All transactions prior to the fire, including those performed at the ATM, were processed successfully. Money and safety deposit boxes were inside the vault, which is being extricated and relocated by a Connecticut based company which specializes in such things, von Schenk said. It is anticipated customers will able to access their boxes after that relocation takes place, which is expected to be within a couple of days. Customers with inquiries regarding their safe deposit boxes at the Wilton branch are advised to call 518-584-5844 ext. 473.
The bank branch is located at the Route 9 intersection with Northern Pines Road, just north of the city. The branch closed at 1 p.m. Tuesday due to extreme weather conditions.
The combination of cold temperatures, high winds and heavy snow made battling the blaze difficult, said Burwell, who had to call the state Department of Transportation in to plow the road as Winter Storm Stella pounded the region. Burwell estimated there were about 60 firefighters from eight area fire companies on scene battling the fire, with two more fire companies standing by to offer assistance. No injuries were reported.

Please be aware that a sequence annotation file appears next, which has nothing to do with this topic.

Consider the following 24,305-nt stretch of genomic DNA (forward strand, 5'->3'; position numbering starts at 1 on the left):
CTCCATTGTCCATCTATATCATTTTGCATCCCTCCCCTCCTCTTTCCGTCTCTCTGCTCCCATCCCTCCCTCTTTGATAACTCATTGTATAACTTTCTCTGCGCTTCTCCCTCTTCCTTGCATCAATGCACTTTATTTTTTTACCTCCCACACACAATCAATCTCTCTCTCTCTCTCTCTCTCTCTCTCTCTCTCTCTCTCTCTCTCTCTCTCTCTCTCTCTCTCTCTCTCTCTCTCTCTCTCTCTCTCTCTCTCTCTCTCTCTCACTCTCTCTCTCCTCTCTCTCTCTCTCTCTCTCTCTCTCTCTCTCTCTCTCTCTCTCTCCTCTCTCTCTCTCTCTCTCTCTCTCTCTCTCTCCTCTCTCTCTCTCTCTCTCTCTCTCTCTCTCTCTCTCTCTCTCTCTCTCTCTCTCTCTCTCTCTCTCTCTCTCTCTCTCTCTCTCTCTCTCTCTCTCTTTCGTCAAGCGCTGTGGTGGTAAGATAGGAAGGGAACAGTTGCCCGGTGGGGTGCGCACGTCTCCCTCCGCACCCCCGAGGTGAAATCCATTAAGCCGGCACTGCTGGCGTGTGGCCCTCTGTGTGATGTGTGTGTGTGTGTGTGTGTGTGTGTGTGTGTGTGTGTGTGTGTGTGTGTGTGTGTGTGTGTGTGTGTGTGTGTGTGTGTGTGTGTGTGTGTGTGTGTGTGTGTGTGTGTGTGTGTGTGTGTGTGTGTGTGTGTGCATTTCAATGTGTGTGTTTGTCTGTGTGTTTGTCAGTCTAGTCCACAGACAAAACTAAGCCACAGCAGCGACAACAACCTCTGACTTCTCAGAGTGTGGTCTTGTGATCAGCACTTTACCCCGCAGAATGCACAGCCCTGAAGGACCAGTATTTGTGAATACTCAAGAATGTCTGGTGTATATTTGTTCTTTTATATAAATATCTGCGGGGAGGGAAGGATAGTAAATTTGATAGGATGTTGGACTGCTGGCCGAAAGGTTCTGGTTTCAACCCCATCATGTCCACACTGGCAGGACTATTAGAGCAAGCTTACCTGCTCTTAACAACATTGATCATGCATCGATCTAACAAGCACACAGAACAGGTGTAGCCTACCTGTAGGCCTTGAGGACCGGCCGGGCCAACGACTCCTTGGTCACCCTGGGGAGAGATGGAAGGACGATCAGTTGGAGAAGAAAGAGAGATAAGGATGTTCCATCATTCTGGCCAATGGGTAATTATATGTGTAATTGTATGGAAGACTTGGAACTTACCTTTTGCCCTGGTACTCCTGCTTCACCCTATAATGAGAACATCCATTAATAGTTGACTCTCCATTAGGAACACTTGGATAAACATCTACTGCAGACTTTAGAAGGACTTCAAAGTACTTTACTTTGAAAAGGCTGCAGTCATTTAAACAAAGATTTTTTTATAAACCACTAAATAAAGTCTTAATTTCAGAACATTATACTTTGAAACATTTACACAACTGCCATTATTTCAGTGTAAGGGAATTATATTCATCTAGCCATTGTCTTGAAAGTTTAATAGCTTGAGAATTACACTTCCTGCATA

No one was in the building at the time of the incident, which occurred about one hour after the bank branch closed. Von Schenk said it appears “an electrical incident” related to wiring in an outlet had caused the fire.
Bank officials said they plan to rebuild as quickly as possible at the same location. The company has temporarily extended the hours of its nearby Exit 15 branch; those hours are: 9 a.m. to 6 p.m. weekdays in the lobby, and 8 a.m. to 6 p.m. at the drive-thru.
The Saratoga Springs based Adirondack Trust Company employs about 250 people and was founded in 1910. It has 12 branch offices. The Route 9 branch building was constructed in 1991.
City Identifies Dangerous Roads
“I do get communication from residents regarding traffic issues in the city. Some we can do something about, some we can’t,” Public Safety Commissioner Chris Mathiesen said during Tuesday night’s City Council meeting.